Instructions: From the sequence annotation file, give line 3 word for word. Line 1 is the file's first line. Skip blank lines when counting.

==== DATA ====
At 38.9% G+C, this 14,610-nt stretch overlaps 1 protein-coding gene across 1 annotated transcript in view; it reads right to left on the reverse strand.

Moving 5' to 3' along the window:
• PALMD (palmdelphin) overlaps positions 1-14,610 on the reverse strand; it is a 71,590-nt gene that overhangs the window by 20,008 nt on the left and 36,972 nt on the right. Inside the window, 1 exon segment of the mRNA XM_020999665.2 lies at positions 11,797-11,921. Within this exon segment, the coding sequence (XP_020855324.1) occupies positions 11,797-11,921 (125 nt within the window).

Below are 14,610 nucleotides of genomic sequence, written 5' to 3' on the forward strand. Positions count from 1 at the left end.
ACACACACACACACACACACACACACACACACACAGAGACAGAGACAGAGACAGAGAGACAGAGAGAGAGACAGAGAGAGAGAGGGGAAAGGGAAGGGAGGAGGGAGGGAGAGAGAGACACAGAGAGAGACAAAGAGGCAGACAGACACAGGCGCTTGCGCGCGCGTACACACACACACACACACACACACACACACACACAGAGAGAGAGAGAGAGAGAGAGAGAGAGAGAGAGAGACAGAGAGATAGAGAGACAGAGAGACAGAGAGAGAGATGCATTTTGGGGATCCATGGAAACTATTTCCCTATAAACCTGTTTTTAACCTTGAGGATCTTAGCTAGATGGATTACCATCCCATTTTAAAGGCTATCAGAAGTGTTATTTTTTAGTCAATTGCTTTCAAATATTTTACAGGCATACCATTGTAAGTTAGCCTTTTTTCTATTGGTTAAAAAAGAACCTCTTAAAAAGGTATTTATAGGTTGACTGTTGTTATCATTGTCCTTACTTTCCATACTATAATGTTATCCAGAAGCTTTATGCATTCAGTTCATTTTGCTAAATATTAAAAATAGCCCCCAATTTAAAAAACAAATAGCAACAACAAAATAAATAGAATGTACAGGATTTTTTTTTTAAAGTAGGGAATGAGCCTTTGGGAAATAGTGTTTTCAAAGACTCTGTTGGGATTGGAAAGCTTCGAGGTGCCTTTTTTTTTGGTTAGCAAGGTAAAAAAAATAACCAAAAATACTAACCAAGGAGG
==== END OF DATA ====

• PALMD (palmdelphin) overlaps positions 1-14,610 on the reverse strand; it is a 71,590-nt gene that overhangs the window by 20,008 nt on the left and 36,972 nt on the right. Inside the window, 1 exon segment of the mRNA XM_020999665.2 lies at positions 11,797-11,921. Within this exon segment, the coding sequence (XP_020855324.1) occupies positions 11,797-11,921 (125 nt within the window).